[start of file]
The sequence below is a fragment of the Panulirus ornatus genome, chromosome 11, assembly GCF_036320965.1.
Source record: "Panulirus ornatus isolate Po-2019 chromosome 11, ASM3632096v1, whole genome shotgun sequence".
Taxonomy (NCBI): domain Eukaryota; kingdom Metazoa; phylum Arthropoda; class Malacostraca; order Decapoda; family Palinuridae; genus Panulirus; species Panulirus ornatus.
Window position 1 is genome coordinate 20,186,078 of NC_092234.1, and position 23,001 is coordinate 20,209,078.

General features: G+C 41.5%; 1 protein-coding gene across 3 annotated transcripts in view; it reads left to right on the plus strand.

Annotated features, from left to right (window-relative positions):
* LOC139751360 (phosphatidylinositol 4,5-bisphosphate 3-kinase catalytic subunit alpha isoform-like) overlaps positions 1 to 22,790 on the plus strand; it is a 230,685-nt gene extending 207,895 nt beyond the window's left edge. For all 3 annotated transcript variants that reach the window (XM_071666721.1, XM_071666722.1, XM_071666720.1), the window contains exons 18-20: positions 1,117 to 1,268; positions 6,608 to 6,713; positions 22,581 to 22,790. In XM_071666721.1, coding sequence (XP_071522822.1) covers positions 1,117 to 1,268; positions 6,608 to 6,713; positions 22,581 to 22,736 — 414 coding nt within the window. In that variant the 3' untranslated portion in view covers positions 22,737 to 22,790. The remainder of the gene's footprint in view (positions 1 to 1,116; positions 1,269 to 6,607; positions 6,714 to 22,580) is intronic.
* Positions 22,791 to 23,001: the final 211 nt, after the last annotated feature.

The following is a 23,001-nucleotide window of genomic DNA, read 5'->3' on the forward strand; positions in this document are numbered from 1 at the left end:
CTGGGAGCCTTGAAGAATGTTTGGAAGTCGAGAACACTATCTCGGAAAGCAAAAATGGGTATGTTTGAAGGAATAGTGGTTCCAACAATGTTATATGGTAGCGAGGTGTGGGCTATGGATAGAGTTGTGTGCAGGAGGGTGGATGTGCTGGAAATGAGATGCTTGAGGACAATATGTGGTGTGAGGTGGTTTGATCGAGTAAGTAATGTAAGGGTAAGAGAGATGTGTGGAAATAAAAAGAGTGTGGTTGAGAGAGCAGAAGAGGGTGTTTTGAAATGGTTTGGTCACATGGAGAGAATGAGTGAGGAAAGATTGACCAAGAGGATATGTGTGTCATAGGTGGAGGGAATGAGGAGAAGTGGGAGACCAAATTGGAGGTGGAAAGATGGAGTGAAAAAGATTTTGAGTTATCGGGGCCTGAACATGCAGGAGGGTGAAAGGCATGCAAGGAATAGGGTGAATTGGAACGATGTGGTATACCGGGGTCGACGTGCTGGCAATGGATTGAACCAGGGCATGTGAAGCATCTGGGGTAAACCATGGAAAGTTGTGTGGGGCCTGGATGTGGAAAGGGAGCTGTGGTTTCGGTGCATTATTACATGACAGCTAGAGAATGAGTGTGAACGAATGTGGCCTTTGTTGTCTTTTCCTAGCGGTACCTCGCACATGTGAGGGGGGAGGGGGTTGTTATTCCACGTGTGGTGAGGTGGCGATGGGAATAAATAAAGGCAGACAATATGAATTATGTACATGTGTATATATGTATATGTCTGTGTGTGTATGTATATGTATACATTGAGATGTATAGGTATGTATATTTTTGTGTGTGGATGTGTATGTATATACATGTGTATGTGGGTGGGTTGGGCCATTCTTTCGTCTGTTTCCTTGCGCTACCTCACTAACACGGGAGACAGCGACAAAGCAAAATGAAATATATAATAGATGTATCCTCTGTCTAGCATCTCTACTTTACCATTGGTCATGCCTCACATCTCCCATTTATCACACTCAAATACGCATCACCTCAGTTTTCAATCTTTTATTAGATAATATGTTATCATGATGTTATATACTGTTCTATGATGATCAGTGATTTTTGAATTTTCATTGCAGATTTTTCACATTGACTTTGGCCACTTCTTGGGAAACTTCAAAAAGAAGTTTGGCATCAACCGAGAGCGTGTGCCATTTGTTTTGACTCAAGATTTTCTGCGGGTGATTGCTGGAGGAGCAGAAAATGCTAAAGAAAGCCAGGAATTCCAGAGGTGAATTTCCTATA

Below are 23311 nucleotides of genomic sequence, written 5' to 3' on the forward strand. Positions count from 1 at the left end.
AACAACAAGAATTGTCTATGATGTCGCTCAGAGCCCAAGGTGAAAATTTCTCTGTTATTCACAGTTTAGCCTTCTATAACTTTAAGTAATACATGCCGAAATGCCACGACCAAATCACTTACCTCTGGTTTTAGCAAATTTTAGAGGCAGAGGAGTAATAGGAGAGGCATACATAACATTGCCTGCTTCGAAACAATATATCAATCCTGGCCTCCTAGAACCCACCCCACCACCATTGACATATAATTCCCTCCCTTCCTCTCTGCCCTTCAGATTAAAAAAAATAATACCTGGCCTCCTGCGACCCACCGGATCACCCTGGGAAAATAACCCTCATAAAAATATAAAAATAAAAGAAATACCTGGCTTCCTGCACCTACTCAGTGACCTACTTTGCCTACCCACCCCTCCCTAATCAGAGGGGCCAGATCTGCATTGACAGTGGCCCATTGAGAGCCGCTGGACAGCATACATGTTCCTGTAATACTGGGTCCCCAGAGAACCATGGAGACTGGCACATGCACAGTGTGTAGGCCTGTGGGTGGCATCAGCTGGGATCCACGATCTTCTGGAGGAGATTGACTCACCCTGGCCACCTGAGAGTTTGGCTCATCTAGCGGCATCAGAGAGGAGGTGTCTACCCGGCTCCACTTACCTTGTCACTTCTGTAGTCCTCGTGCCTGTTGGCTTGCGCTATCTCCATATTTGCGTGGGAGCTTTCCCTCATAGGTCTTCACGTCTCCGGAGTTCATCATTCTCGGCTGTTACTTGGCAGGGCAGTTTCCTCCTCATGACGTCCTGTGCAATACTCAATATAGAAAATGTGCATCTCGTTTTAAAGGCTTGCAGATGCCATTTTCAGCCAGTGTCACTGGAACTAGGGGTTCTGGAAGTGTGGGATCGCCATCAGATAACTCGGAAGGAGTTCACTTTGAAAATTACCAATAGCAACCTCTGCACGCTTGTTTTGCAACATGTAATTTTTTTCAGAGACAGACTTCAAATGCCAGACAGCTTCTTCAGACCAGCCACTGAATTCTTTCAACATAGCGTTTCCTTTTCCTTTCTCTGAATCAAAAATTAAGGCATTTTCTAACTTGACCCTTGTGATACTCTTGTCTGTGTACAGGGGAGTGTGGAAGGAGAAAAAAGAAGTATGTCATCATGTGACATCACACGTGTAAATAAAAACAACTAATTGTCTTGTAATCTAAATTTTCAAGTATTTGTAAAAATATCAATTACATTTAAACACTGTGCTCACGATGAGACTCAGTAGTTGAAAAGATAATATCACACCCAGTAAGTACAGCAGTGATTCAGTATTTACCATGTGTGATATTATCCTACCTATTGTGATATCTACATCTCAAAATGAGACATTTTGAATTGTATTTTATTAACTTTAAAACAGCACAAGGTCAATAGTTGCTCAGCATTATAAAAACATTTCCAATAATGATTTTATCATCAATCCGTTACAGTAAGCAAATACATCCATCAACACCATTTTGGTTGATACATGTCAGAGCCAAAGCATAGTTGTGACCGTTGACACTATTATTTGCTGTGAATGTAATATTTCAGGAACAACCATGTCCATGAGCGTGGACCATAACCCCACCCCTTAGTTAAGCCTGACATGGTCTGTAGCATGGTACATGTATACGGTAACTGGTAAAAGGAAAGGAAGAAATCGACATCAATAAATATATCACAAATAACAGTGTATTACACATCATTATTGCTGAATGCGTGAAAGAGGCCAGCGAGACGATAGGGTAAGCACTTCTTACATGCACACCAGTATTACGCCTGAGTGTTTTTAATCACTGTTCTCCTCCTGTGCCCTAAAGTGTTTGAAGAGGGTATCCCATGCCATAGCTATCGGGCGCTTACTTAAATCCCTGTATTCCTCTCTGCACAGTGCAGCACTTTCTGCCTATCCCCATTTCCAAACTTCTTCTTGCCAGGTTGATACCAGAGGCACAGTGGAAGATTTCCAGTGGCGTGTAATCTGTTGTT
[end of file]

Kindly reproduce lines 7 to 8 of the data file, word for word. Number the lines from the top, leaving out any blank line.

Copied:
* LOC139751360 (phosphatidylinositol 4,5-bisphosphate 3-kinase catalytic subunit alpha isoform-like) overlaps positions 1 to 22,790 on the plus strand; it is a 230,685-nt gene extending 207,895 nt beyond the window's left edge. For all 3 annotated transcript variants that reach the window (XM_071666721.1, XM_071666722.1, XM_071666720.1), the window contains exons 18-20: positions 1,117 to 1,268; positions 6,608 to 6,713; positions 22,581 to 22,790. In XM_071666721.1, coding sequence (XP_071522822.1) covers positions 1,117 to 1,268; positions 6,608 to 6,713; positions 22,581 to 22,736 — 414 coding nt within the window. In that variant the 3' untranslated portion in view covers positions 22,737 to 22,790. The remainder of the gene's footprint in view (positions 1 to 1,116; positions 1,269 to 6,607; positions 6,714 to 22,580) is intronic.
* Positions 22,791 to 23,001: the final 211 nt, after the last annotated feature.